Given the increasing energy needs for indoor cooling and the growing attention to energy poverty, it is important to understand how cooling energy needs in the hot summer season affect human well-being in relation to income level. Using Japan as a case country, this study examines how much energy consumption increases in response to higher temperatures in the summer season and how the additional energy needs for indoor cooling, in turn, affect subjective well-being (SWB). The results confirm that higher cooling energy needs can reduce SWB. In relation to income level, the lowest-income group faces the highest cooling energy needs, presumably due to lower energy efficiency in housing. In contrast, the negative effect of cooling energy needs on SWB is the largest for the middle-income group. This contradictory finding implies that behavioral aspects matter for the evaluation of SWB.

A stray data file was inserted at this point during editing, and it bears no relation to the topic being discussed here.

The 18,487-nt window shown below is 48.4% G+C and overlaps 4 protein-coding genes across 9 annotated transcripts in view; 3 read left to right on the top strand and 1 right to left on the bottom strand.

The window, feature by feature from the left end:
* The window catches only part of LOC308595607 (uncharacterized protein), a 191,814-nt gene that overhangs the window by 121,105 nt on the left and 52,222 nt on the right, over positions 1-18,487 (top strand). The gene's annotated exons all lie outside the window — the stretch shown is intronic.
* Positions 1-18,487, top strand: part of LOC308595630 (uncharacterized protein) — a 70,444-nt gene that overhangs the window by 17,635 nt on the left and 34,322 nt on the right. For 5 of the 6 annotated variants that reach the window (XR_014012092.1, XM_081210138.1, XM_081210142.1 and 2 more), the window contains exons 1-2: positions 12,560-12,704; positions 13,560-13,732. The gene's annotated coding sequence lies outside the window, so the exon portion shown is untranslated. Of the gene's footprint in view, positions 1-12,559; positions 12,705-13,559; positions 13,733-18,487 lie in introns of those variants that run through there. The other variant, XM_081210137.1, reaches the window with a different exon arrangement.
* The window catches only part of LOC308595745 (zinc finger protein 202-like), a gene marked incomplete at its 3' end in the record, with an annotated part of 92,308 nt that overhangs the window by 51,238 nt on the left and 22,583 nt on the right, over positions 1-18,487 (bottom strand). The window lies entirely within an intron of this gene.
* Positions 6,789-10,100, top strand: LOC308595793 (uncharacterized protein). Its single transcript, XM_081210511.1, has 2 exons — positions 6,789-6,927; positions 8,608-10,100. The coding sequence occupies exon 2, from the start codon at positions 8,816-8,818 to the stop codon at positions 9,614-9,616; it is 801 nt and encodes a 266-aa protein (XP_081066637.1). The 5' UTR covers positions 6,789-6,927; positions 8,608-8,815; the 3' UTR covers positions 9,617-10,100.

All Science Journal Classification (ASJC) codes
- General Environmental Science
- Economics and Econometrics